Chip Kelly owes Nevin Shapiro a "thank you" card.
Just a few weeks ago, Oregon's program was in the national spotlight for all the wrong reasons. The Ducks were seemingly exposed for major recruiting violations, diminishing the accomplishments of head coach Kelly and his players, who reached the BCS National Championship Game last season. Make no mistake, Oregon still faces major sanctions and irreparable harm to its reputation, but has any one even mentioned Kelly and company since Miami booster Nevin Shapiro began dishing the dirt like a girlfriend scorned.
Shapiro, who is serving a 20-year prison sentence for masterminding a nearly one billion dollar Ponzi scheme. He claims to have given impermissible benefits (cash, clothes, prostitutes, etc...) to 72 University of Miami athletes, mostly football players, between 2002 and 2010.
Now that he is behind bars, Shapiro is bitter that many of the now-famous athletes he once gifted have seemingly turned their back on him. By all accounts, the now 42-year-old super booster has spent enough time in gentlemen's clubs, but he didn't learn the most important lesson of all. Just because strippers (or athletes in this case) act like they love you while you're emptying your wallet for them, doesn't mean that they actually do.
Don't feel bad for Shapiro. He's a crook. And don't feel bad for the players being exposed for accepting illegal benefits. They presumably had a great time on Shapiro's dime, and many have gone on to make millions of their own.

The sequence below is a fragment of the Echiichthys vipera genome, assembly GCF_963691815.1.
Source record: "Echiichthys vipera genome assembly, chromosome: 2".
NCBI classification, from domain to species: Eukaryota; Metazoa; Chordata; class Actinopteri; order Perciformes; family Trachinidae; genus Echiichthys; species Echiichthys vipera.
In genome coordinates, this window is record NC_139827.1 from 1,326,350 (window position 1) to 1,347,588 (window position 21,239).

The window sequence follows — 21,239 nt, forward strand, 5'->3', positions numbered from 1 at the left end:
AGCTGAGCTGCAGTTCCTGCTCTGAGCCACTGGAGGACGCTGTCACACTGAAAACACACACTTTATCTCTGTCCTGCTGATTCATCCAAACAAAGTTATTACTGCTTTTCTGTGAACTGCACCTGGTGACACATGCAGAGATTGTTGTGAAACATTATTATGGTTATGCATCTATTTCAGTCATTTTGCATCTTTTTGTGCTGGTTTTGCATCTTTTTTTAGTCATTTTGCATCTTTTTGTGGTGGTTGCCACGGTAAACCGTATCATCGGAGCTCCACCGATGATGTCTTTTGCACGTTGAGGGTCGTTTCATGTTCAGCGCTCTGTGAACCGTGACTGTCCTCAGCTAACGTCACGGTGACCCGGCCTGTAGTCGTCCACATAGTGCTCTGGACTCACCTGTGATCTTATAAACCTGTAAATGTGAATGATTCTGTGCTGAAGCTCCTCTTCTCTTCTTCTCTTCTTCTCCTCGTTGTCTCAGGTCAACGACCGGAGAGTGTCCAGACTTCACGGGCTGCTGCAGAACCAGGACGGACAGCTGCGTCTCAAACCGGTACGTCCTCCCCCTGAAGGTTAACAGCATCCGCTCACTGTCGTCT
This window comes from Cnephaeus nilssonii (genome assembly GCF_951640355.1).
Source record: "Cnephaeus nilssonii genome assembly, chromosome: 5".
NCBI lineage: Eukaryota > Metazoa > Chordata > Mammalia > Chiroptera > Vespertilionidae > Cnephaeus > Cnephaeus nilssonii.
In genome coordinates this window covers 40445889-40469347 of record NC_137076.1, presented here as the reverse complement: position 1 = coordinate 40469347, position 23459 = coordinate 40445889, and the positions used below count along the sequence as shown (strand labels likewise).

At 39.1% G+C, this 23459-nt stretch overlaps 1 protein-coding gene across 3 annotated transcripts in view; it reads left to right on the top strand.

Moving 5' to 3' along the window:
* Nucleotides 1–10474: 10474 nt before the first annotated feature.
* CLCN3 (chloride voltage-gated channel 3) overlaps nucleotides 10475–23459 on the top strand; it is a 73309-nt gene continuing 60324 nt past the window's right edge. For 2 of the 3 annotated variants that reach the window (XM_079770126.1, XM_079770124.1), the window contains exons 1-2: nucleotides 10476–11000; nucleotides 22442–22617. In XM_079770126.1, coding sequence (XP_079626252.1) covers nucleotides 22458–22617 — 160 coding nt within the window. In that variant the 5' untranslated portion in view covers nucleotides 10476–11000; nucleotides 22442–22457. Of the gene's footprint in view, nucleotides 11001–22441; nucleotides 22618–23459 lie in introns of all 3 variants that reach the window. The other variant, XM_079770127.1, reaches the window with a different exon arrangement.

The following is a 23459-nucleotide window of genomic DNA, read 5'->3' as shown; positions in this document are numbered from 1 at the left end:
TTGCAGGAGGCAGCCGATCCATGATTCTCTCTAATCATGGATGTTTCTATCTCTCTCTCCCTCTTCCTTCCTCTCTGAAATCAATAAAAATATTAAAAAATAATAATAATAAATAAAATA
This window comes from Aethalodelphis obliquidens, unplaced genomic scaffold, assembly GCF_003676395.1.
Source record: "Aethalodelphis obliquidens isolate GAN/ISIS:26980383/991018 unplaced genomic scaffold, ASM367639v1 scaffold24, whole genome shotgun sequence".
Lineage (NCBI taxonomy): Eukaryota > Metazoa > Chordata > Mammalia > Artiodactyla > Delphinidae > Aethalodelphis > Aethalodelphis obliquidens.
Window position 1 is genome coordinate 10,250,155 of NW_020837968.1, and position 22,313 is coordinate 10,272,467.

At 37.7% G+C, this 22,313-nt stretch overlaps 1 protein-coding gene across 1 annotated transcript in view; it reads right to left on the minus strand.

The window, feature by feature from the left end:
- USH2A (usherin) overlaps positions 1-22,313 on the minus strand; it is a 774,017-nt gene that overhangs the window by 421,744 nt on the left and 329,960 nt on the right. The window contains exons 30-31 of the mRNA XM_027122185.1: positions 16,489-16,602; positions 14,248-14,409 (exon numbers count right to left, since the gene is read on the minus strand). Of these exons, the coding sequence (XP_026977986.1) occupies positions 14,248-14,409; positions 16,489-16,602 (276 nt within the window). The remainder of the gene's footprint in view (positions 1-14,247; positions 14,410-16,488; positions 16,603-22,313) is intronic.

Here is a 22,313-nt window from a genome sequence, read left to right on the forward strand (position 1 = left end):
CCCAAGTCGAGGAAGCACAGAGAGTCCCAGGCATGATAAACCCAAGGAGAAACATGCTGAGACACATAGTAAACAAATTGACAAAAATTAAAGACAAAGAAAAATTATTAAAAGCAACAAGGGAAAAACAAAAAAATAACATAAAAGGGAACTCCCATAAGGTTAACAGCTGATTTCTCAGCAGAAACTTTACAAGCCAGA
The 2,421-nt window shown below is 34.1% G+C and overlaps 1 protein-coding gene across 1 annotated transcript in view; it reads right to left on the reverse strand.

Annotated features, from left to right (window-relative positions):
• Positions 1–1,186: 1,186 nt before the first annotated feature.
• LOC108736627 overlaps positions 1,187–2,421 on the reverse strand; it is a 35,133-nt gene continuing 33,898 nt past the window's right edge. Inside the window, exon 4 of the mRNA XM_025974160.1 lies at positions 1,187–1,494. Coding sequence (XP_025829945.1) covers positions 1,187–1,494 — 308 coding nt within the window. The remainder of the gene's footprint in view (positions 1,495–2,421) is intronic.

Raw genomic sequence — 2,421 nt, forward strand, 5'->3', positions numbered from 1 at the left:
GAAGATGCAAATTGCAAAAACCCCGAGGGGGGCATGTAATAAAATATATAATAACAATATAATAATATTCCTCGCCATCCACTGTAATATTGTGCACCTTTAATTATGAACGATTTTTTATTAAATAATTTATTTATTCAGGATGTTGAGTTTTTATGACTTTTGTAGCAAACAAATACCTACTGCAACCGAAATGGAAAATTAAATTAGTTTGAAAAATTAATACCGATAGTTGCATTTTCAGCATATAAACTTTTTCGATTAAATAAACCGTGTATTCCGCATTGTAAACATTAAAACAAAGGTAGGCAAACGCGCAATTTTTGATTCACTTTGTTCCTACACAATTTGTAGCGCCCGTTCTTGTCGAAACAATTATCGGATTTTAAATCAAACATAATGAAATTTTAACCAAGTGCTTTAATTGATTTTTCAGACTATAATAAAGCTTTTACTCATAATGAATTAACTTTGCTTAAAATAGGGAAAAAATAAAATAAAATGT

If you want to feel bad for someone, take pity on Al Golden, the former head football coach of Temple who thought he was taking over a program capable of a return to national significance on the gridiron. Furthermore, direct your sympathy toward the current Miami football and basketball athletes that have never benefited from Shapiro's thievery.
The program(s) will be punished severely. That is inevitable. But all of the graduated or current professional athletes that received gifts over the years will emerge unscathed. Will Shapiro's revelations ruin the lives of Devin Hester, Vince Wilfork or any other NFL standout implicated by Shapiro? Of course not. But some second string offensive tackle on the 2011 'Canes roster may not get a chance to play in a bowl game (or worse) through no fault of his own, and that's unfortunate.
The university recently deemed eight current players ineligible for their part in the scandal, including starting quarterback Jacory Harris. However, Miami has asked the NCAA to start the reinstatement process, thus potentially allowing those players to suit up for the season opener against Maryland on September 5.
I can't condemn college kids who accepted cash or other gifts that were being dangled in their faces. Did they know that their actions violated NCAA rules? Sure, but I would have streaked across campus for a couple of hundred bucks in college, and I have to assume that wouldn't have been deemed legal.
Back to Golden, who certainly couldn't anticipate the storm of controversy that was about to hit Coral Cables when he decided to follow in the footsteps of Howard Schnellenber, Jimmy Johnson and Butch Davis. The coach has clearly been affected by the allegations, but he remains dedicated to his current crop of players.
"If they knew this was percolating, I believe they did have a responsibility to tell me," said Golden of the Miami brass. "But look, I'm happy here. My wife is happy here. We've got great kids on this team. We have commitments from 24 young men and their families that appreciate and share our core values moving forward."
For the sake of Golden and his non-implicit players, hopefully the NCAA can find a fair way to police this situation. But if history has taught us anything, that won't happen. The new coach will pay for crimes committed under the watch of his predecessors, who very well may have knowingly turned a blind eye to "Shapirogate" for years.
And as for Shapiro, his fate has been determined. For all of the millions of stolen dollars the now-infamous rat blew pathetically trying to buy the friendship and approval of college kids, he will spend the next couple of decades friendless. Seems fitting.